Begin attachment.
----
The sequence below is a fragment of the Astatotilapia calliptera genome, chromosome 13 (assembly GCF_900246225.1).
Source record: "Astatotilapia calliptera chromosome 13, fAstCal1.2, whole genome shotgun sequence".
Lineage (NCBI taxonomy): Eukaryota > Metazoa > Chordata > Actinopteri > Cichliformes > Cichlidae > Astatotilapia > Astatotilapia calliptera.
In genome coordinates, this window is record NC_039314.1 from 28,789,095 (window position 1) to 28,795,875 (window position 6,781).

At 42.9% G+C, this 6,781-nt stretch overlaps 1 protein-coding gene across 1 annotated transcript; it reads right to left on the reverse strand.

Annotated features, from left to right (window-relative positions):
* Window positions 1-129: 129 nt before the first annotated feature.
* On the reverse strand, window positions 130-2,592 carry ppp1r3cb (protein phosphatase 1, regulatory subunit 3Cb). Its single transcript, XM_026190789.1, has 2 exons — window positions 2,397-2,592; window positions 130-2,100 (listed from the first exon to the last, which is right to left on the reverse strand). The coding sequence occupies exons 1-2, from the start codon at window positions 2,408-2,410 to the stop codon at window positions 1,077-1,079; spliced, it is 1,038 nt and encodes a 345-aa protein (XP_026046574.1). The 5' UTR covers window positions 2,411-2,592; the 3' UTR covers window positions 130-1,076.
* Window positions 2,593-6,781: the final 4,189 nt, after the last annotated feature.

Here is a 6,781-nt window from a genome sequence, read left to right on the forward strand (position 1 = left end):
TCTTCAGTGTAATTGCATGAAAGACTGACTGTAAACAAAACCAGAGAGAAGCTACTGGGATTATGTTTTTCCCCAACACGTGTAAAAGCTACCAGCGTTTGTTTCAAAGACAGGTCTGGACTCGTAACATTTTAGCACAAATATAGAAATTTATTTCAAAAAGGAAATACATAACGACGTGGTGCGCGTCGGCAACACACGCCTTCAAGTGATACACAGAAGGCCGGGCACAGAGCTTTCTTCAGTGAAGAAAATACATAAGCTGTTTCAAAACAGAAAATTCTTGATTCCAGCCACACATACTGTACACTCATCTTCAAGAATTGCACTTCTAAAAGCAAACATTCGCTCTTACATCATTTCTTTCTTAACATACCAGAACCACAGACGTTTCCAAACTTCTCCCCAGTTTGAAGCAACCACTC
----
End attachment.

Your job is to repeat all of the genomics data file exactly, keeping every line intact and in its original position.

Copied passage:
The sequence below is a fragment of the Astatotilapia calliptera genome, chromosome 13 (assembly GCF_900246225.1).
Source record: "Astatotilapia calliptera chromosome 13, fAstCal1.2, whole genome shotgun sequence".
Lineage (NCBI taxonomy): Eukaryota > Metazoa > Chordata > Actinopteri > Cichliformes > Cichlidae > Astatotilapia > Astatotilapia calliptera.
In genome coordinates, this window is record NC_039314.1 from 28,789,095 (window position 1) to 28,795,875 (window position 6,781).

At 42.9% G+C, this 6,781-nt stretch overlaps 1 protein-coding gene across 1 annotated transcript; it reads right to left on the reverse strand.

Annotated features, from left to right (window-relative positions):
* Window positions 1-129: 129 nt before the first annotated feature.
* On the reverse strand, window positions 130-2,592 carry ppp1r3cb (protein phosphatase 1, regulatory subunit 3Cb). Its single transcript, XM_026190789.1, has 2 exons — window positions 2,397-2,592; window positions 130-2,100 (listed from the first exon to the last, which is right to left on the reverse strand). The coding sequence occupies exons 1-2, from the start codon at window positions 2,408-2,410 to the stop codon at window positions 1,077-1,079; spliced, it is 1,038 nt and encodes a 345-aa protein (XP_026046574.1). The 5' UTR covers window positions 2,411-2,592; the 3' UTR covers window positions 130-1,076.
* Window positions 2,593-6,781: the final 4,189 nt, after the last annotated feature.

Here is a 6,781-nt window from a genome sequence, read left to right on the forward strand (position 1 = left end):
TCTTCAGTGTAATTGCATGAAAGACTGACTGTAAACAAAACCAGAGAGAAGCTACTGGGATTATGTTTTTCCCCAACACGTGTAAAAGCTACCAGCGTTTGTTTCAAAGACAGGTCTGGACTCGTAACATTTTAGCACAAATATAGAAATTTATTTCAAAAAGGAAATACATAACGACGTGGTGCGCGTCGGCAACACACGCCTTCAAGTGATACACAGAAGGCCGGGCACAGAGCTTTCTTCAGTGAAGAAAATACATAAGCTGTTTCAAAACAGAAAATTCTTGATTCCAGCCACACATACTGTACACTCATCTTCAAGAATTGCACTTCTAAAAGCAAACATTCGCTCTTACATCATTTCTTTCTTAACATACCAGAACCACAGACGTTTCCAAACTTCTCCCCAGTTTGAAGCAACCACTC